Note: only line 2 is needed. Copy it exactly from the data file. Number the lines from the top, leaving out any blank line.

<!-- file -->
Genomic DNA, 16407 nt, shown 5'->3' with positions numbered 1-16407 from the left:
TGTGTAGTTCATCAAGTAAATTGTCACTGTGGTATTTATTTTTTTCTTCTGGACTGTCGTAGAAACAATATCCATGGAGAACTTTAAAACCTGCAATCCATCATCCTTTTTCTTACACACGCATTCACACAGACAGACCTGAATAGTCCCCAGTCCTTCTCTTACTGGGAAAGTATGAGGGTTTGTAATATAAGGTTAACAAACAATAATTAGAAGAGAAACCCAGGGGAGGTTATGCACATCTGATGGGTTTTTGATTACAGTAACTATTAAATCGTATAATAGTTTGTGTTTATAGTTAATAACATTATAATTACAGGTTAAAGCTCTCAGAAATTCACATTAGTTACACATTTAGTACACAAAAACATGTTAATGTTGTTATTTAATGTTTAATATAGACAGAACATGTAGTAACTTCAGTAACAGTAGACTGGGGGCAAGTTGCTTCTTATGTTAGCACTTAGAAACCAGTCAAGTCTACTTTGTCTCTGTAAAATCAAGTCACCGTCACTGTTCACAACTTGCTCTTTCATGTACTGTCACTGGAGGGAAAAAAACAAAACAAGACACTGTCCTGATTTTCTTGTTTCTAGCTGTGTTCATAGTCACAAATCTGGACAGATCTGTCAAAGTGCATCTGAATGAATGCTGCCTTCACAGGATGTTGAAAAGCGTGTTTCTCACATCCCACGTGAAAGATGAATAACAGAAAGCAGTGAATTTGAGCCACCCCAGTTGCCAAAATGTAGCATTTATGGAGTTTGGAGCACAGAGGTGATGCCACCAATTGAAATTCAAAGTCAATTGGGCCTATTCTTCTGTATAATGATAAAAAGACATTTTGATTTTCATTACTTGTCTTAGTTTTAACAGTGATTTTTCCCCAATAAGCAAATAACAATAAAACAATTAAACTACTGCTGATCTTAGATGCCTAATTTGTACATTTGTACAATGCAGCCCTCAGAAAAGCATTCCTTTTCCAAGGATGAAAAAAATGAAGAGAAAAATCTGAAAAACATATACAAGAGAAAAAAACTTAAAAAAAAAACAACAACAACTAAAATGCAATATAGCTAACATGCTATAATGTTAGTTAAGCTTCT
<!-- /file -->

TGTGTAGTTCATCAAGTAAATTGTCACTGTGGTATTTATTTTTTTCTTCTGGACTGTCGTAGAAACAATATCCATGGAGAACTTTAAAACCTGCAATCCATCATCCTTTTTCTTACACACGCATTCACACAGACAGACCTGAATAGTCCCCAGTCCTTCTCTTACTGGGAAAGTATGAGGGTTTGTAATATAAGGTTAACAAACAATAATTAGAAGAGAAACCCAGGGGAGGTTATGCACATCTGATGGGTTTTTGATTACAGTAACTATTAAATCGTATAATAGTTTGTGTTTATAGTTAATAACATTATAATTACAGGTTAAAGCTCTCAGAAATTCACATTAGTTACACATTTAGTACACAAAAACATGTTAATGTTGTTATTTAATGTTTAATATAGACAGAACATGTAGTAACTTCAGTAACAGTAGACTGGGGGCAAGTTGCTTCTTATGTTAGCACTTAGAAACCAGTCAAGTCTACTTTGTCTCTGTAAAATCAAGTCACCGTCACTGTTCACAACTTGCTCTTTCATGTACTGTCACTGGAGGGAAAAAAACAAAACAAGACACTGTCCTGATTTTCTTGTTTCTAGCTGTGTTCATAGTCACAAATCTGGACAGATCTGTCAAAGTGCATCTGAATGAATGCTGCCTTCACAGGATGTTGAAAAGCGTGTTTCTCACATCCCACGTGAAAGATGAATAACAGAAAGCAGTGAATTTGAGCCACCCCAGTTGCCAAAATGTAGCATTTATGGAGTTTGGAGCACAGAGGTGATGCCACCAATTGAAATTCAAAGTCAATTGGGCCTATTCTTCTGTATAATGATAAAAAGACATTTTGATTTTCATTACTTGTCTTAGTTTTAACAGTGATTTTTCCCCAATAAGCAAATAACAATAAAACAATTAAACTACTGCTGATCTTAGATGCCTAATTTGTACATTTGTACAATGCAGCCCTCAGAAAAGCATTCCTTTTCCAAGGATGAAAAAAATGAAGAGAAAAATCTGAAAAACATATACAAGAGAAAAAAACTTAAAAAAAAAACAACAACAACTAAAATGCAATATAGCTAACATGCTATAATGTTAGTTAAGCTTCT